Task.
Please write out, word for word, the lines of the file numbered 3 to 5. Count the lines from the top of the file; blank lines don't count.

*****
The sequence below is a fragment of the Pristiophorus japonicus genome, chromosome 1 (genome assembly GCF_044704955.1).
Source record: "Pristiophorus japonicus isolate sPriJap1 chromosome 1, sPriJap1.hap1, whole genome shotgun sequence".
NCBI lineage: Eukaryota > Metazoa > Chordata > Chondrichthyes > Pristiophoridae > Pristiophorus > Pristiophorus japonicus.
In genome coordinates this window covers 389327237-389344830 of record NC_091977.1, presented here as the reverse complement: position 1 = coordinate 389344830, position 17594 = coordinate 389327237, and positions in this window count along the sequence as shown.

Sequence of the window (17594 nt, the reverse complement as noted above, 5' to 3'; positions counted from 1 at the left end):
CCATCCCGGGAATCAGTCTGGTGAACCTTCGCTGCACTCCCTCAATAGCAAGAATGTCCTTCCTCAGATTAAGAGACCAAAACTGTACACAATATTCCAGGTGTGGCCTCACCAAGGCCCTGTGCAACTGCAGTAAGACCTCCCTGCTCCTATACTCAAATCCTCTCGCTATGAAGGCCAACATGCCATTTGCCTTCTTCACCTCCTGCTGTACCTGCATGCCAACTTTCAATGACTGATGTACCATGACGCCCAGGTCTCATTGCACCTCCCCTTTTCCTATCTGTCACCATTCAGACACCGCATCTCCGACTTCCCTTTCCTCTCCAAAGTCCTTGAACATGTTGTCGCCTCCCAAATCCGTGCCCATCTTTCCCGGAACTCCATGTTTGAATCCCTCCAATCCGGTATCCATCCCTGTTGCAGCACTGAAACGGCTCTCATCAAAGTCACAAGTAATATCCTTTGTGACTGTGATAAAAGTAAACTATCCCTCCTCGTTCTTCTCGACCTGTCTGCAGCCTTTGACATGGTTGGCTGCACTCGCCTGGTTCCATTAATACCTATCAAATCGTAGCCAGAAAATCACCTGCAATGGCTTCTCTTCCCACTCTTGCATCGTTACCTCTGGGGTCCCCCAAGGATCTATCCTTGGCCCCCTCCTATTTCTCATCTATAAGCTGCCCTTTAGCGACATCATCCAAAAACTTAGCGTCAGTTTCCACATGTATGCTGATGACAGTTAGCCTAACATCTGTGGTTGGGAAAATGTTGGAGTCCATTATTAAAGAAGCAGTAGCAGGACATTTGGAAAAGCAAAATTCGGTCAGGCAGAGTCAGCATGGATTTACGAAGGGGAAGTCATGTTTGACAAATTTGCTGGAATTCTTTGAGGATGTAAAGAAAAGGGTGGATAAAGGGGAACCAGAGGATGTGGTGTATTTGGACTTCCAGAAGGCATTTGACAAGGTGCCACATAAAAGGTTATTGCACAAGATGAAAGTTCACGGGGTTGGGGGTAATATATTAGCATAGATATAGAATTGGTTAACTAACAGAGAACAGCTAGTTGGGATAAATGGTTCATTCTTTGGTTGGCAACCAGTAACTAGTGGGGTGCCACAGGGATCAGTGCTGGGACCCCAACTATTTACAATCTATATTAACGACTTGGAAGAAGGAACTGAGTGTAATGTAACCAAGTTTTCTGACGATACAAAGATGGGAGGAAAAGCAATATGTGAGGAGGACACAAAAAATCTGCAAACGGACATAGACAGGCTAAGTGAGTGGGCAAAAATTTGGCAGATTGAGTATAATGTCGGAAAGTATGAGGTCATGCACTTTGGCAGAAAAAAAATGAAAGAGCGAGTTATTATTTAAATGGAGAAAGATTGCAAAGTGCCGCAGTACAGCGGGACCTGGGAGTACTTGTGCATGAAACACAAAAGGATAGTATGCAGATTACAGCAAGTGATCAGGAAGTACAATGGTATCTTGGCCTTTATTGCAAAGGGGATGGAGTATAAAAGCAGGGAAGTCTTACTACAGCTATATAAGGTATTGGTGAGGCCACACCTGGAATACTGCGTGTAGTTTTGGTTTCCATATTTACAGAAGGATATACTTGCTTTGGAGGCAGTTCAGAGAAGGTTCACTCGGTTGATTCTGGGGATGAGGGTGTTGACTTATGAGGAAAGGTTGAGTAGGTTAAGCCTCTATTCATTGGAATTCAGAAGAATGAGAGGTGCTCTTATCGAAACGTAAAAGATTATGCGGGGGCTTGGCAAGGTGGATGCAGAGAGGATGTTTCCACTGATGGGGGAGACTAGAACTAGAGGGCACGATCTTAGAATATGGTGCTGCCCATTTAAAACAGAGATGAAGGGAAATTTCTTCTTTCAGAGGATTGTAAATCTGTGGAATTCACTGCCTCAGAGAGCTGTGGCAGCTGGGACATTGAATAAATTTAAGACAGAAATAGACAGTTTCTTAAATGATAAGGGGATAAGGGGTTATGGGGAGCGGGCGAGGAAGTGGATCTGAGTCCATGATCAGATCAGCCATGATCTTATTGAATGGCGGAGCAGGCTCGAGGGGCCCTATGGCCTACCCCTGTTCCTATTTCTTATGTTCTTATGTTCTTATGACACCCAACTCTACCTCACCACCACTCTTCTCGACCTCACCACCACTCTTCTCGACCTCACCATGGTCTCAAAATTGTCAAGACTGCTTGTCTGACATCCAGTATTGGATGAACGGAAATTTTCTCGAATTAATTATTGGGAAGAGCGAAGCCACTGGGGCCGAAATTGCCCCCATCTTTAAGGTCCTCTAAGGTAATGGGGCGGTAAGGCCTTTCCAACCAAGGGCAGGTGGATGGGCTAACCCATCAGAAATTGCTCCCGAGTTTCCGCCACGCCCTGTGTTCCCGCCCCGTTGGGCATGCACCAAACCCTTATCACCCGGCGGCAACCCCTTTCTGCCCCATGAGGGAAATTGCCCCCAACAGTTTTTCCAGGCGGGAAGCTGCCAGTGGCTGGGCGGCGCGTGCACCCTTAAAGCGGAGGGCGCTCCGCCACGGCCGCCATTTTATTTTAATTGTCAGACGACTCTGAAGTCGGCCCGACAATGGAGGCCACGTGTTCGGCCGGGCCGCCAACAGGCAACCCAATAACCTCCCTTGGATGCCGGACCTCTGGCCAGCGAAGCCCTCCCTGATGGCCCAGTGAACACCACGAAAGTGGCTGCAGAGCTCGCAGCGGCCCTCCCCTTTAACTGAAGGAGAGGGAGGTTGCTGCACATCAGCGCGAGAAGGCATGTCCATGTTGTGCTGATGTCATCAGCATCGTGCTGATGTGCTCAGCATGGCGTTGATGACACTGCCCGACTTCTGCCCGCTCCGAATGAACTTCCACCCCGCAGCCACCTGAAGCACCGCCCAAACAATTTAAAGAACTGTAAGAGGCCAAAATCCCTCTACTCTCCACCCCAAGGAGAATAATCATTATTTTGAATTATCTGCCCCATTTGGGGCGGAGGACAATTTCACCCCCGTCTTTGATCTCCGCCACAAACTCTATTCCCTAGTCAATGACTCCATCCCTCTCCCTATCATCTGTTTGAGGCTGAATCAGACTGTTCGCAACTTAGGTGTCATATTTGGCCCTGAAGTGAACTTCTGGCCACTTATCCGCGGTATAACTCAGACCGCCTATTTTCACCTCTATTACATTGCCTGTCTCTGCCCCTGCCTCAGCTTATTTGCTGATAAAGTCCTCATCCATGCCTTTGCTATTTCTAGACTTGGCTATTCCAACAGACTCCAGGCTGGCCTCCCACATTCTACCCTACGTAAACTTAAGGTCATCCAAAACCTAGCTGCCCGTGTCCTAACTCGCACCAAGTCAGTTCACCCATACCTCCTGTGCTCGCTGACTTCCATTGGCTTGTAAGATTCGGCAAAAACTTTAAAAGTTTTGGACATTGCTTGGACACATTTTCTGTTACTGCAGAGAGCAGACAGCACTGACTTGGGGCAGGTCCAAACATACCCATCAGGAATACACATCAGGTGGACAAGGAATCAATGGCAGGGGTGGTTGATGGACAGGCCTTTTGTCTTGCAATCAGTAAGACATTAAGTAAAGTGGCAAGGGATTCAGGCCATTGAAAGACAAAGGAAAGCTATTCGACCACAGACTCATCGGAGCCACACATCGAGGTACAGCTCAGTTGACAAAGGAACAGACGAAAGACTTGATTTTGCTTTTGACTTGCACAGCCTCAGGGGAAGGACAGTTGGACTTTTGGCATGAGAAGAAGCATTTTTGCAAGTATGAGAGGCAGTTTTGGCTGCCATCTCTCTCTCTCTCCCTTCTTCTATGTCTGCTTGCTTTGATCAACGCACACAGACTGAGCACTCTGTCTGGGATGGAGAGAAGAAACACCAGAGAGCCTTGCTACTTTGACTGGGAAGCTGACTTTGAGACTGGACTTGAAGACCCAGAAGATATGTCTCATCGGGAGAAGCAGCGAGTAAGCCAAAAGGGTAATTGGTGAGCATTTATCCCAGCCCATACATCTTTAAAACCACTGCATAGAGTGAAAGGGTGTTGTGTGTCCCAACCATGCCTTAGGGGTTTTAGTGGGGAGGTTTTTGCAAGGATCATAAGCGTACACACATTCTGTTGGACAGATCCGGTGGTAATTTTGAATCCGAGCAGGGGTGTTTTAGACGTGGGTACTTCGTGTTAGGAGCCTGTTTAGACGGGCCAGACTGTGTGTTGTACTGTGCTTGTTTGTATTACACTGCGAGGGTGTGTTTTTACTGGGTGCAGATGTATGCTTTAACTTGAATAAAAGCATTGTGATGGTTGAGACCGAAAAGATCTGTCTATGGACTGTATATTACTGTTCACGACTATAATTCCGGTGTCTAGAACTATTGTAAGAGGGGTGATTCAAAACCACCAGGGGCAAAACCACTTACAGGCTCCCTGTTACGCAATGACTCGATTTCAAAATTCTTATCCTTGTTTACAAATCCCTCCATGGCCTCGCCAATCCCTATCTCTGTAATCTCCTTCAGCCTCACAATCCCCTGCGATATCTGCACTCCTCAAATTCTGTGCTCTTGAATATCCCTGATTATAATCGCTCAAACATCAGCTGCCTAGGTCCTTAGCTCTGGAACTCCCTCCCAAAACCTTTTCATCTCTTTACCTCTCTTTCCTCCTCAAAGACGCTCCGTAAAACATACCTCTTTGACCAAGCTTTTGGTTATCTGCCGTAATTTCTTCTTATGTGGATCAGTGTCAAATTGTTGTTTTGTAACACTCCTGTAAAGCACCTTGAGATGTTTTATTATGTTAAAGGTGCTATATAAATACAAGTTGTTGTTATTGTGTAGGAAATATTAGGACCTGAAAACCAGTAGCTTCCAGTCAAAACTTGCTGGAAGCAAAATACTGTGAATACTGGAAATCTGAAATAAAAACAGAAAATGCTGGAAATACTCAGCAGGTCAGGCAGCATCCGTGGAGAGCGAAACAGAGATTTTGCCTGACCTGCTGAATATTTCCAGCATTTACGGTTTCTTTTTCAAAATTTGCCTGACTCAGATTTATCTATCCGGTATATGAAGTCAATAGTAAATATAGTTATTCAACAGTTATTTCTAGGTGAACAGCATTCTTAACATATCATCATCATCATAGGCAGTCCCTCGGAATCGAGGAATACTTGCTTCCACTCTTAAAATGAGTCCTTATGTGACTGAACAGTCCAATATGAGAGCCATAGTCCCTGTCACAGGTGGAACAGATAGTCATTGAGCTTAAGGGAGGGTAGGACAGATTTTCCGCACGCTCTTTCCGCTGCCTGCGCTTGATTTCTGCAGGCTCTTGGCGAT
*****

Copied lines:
NCBI lineage: Eukaryota > Metazoa > Chordata > Chondrichthyes > Pristiophoridae > Pristiophorus > Pristiophorus japonicus.
In genome coordinates this window covers 389327237-389344830 of record NC_091977.1, presented here as the reverse complement: position 1 = coordinate 389344830, position 17594 = coordinate 389327237, and positions in this window count along the sequence as shown.

Sequence of the window (17594 nt, the reverse complement as noted above, 5' to 3'; positions counted from 1 at the left end):